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Nuclear Physics at INFN Bari

In Italy, Nuclear Physics has a long and important tradition, thanks to the research on radioactivity of the Via Panisperna group in the 30s of the last century: the interest of scientists in this new field would soon lead to the discovery of various radioactive elements and finally of nuclear fission thanks to the technique of slow neutrons.

Today, research on core physics spans a wider range of energies: from the mechanisms that regulate the life of stars, to the conditions of the universe a few moments after the Big Bang. The mission to explore the physics of the nucleus is now interpreted in a very broad sense, including e.g., studies of the difference between matter and antimatter, the distribution of quarks within nucleons or the study of the nucleus as a complex multibody system at the mesoscopic scale. In the INFN, scientific research in this area is coordinated by the National Scientific Commission 3, and locally by Group 3.

The INFN division in Bari participates in the following research activities in this field:

ALICE A Large Ion Collider Experiment

Logo Alice

The ALICE experiment aims to study the effects of interactions between heavy nuclei accelerated at high energies with CERN’s Large Hadron Collider (LHC).

The extreme conditions of the impact recreate those of the Universe shortly after the Big Bang, when the constituents of matter, quarks and gluons, were free and not confined within protons and neutrons as today.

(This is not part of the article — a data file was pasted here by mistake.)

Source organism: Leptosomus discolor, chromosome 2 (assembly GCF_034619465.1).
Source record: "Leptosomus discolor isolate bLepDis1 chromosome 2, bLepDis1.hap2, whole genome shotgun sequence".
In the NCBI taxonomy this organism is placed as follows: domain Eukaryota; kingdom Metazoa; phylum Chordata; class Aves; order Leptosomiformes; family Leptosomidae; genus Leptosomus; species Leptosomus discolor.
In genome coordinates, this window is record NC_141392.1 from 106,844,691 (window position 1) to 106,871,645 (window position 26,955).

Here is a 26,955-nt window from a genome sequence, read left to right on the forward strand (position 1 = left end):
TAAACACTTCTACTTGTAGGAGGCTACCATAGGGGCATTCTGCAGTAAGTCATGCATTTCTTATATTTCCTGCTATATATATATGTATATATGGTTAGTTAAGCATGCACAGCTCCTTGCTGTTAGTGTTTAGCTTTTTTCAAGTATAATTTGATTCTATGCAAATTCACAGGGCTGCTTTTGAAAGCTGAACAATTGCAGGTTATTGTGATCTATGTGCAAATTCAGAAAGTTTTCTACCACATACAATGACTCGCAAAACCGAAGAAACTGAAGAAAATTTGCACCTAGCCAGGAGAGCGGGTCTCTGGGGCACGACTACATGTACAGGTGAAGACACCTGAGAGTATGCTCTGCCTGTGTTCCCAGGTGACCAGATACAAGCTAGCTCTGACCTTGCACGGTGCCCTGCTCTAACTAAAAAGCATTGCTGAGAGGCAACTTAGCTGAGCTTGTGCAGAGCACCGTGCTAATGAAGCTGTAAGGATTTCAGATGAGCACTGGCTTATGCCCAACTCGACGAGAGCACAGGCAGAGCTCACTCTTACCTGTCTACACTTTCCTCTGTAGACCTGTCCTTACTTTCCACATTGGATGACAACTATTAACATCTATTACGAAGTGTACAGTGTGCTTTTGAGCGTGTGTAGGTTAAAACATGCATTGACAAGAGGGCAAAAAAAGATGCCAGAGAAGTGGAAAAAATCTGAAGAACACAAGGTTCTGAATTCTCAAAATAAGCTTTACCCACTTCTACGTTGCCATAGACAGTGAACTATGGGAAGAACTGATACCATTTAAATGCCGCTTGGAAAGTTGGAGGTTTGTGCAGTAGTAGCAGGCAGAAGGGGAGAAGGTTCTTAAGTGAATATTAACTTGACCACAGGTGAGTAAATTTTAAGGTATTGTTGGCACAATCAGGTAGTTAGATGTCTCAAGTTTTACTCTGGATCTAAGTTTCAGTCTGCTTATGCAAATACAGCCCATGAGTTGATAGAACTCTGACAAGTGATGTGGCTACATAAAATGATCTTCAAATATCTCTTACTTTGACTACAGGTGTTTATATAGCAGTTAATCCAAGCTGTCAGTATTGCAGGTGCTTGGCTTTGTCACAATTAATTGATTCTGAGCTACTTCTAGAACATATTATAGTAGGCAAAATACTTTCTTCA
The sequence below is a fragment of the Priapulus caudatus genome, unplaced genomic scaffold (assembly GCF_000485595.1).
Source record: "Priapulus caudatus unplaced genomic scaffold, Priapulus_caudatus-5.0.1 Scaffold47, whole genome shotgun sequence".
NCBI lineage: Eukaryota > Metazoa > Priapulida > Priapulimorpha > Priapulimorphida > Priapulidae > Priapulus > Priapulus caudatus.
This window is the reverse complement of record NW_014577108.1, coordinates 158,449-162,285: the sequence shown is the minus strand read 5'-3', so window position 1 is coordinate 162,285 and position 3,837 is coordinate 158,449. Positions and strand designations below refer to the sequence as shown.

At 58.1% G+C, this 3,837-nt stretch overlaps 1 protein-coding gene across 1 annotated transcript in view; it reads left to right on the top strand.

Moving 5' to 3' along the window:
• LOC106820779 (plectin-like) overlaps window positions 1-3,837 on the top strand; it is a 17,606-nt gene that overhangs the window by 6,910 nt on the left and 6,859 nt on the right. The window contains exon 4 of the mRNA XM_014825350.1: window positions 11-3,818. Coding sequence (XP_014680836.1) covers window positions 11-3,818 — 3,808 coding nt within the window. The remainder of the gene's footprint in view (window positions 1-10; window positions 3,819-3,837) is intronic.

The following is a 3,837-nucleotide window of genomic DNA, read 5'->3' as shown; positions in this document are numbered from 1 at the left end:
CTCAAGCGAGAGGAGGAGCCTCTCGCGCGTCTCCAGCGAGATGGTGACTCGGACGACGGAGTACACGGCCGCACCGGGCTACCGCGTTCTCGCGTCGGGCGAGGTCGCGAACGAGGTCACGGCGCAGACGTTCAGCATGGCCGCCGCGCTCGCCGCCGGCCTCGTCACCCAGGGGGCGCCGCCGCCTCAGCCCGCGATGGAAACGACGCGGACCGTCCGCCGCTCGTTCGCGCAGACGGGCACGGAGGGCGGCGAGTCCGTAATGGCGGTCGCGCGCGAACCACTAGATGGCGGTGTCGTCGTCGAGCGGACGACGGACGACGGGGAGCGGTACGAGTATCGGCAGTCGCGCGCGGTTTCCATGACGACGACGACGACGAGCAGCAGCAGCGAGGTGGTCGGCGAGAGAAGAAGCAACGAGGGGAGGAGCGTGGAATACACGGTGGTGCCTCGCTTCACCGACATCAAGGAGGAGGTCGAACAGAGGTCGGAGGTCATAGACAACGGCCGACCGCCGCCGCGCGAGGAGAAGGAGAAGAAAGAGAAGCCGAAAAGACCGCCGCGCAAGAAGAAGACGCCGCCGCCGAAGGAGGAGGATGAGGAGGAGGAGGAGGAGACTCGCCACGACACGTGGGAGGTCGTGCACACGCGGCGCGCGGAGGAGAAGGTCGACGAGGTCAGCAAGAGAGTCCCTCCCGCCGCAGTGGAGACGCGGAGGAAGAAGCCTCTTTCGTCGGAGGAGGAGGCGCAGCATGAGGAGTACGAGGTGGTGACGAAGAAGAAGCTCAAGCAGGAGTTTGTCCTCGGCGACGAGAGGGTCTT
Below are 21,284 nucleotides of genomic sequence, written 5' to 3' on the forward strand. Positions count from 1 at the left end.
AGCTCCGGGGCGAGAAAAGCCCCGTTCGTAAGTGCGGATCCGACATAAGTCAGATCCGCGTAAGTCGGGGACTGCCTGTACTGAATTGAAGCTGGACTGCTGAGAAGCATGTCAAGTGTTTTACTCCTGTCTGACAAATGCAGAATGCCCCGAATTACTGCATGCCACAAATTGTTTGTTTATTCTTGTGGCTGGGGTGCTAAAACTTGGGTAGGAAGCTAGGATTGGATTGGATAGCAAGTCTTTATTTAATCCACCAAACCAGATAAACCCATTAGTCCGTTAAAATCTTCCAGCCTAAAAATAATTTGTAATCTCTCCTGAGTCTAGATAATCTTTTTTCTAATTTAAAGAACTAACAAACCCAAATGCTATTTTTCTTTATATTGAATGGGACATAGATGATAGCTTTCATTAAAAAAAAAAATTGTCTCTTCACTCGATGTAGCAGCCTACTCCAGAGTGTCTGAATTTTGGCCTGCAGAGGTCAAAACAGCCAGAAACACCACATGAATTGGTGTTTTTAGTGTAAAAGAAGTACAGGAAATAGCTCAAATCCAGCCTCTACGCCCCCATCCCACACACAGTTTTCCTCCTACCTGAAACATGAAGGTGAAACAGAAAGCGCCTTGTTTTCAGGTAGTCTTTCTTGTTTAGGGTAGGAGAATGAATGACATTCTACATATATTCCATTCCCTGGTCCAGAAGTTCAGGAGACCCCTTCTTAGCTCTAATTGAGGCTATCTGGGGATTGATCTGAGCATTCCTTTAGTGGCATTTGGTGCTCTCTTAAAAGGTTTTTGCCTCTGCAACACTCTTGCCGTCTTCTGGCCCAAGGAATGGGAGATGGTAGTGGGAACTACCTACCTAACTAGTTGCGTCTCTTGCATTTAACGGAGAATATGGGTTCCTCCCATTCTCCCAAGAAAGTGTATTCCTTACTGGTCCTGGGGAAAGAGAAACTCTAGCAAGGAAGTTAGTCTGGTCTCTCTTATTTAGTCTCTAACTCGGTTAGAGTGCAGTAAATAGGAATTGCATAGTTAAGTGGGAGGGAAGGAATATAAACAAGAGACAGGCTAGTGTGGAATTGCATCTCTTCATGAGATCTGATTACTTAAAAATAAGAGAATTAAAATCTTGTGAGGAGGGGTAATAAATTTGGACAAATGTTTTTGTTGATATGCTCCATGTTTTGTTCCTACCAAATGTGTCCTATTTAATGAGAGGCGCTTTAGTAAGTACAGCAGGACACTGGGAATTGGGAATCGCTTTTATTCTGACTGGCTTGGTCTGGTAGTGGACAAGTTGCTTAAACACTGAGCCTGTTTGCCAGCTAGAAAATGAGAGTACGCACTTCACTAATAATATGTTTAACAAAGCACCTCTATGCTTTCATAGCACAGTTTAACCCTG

The study of this phase of the evolution of the Universe will help us to understand the processes by which the particles that we observe today in nature and in particle accelerators are formed.

Bachelor/Master Thesis

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Local coordinator: Mastroserio Annalisa

JLAB12 Jefferson Lab

Jefferson Lab logo

It includes all INFN experiments at Jefferson Lab, located in Newport News, Virginia, USA and dedicated to the study of hadron physics by means of an electron beam of high intensity and energy up to 12 GeV.

The experiments investigate the internal dynamics and structure of protons, neutrons and nuclei through the scattering of polarized electrons.

The Bari Group is involved in the study of nucleon form factors and the interaction of hadrons in (hyper)nuclei.

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Local coordinator: Perrino Roberto

LUNA Laboratory for Underground Nuclear Astrophysics

Logo Luna

the main goal of the LUNA experiment is the study of the nuclear reactions fundamental for stellar evolution.

These reactions have a dual function: they generate most of the energy produced by stars and allow the synthesis of almost all elements existing in nature. Since the reactions sought are very rare and are difficult to measure in surface laboratory, LUNA is located at the Laboratori Nazionali del Gran Sasso (L’Aquila), below the namesake mountain that, with its 1400 m of rock, guarantees the so called “cosmic silence”.

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Local coordinator: Ciani Giovanni Francesco


n_TOF Logo

The n_TOF experiment concerns the study of neutron-induced reactions of interest for Nuclear Astrophysics and Applications. In particular, the experimental activity is focused on the reactions underlying the production of elements in the Universe (stellar and Big Bang nucleosynthesis) as well as, in the application field, on measures relevant for the production of energy in fission and fusion reactors, for medical physics and neutron imaging.

The project takes place at the time of flight facility n_TOF (from “neutron Time-of-Flight) at CERN in Geneva. The neutron beam is produced by spallation from a primary beam of protons from 20 GeV/c of the PS (proto-synchrotron), on a lead target. The measurements are carried out in three experimental areas, located at different distances from the spallation source: EAR1, at 200 m and horizontal beam line, EAR2, at 20 m on the vertical, and NEAR, at 1.5 m. Each area is equipped with numerous detectors of various types, scintillation, solid state and gas. These include a 4p calorimeter for measuring neutron capture reactions (a detail is shown in the figure).